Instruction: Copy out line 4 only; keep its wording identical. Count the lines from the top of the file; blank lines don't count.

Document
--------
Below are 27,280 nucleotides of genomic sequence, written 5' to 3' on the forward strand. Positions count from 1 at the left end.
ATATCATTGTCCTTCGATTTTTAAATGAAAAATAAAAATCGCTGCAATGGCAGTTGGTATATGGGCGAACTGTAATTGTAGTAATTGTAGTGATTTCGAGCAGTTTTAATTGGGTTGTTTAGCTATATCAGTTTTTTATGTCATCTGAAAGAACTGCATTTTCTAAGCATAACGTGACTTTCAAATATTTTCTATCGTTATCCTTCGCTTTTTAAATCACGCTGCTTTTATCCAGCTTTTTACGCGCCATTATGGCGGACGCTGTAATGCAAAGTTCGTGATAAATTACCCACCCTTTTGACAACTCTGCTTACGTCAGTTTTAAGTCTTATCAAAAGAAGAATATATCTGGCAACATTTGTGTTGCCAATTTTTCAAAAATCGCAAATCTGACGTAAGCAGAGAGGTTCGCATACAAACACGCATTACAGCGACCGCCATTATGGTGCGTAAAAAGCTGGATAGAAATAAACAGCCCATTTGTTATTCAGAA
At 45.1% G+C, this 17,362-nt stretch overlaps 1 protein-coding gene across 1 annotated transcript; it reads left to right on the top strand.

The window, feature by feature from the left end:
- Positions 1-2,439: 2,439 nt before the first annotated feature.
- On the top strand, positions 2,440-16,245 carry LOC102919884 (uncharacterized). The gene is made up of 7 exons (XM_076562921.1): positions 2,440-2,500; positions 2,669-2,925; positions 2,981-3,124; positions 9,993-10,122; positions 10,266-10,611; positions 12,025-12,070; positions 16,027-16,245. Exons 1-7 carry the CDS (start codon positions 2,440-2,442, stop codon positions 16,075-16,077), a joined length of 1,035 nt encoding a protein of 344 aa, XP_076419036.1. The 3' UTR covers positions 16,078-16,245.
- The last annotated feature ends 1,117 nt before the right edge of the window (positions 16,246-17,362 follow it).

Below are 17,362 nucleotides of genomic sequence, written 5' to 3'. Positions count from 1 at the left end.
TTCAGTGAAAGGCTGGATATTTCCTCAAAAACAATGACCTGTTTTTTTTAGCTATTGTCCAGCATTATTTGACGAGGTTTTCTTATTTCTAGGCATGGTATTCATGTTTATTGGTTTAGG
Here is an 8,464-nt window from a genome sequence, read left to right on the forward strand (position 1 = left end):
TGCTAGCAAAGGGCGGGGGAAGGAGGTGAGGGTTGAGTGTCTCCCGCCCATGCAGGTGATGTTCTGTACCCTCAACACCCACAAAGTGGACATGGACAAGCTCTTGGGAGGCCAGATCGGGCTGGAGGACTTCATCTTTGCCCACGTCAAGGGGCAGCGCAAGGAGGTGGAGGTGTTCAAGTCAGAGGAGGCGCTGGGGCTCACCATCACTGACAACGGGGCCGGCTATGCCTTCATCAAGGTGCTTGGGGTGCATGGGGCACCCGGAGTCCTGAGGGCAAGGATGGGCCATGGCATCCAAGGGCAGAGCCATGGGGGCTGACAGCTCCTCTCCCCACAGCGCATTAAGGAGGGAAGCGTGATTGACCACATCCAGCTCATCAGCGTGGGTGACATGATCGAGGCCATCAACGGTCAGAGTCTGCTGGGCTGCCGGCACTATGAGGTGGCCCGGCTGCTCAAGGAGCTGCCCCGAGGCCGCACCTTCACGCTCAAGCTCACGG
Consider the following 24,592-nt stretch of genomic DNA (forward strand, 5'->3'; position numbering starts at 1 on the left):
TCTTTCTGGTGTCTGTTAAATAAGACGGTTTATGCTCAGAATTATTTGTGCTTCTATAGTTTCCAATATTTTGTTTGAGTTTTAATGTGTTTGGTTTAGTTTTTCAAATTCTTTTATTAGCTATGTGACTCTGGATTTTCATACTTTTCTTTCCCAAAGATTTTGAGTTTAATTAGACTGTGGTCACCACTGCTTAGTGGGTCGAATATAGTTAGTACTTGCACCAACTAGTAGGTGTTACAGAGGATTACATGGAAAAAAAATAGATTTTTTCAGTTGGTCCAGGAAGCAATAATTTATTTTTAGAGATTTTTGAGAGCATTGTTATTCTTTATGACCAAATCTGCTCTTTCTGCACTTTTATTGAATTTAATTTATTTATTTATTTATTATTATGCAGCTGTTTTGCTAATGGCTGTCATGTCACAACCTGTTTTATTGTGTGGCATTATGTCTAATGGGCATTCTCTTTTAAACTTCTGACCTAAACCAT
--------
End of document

The window, feature by feature from the left end: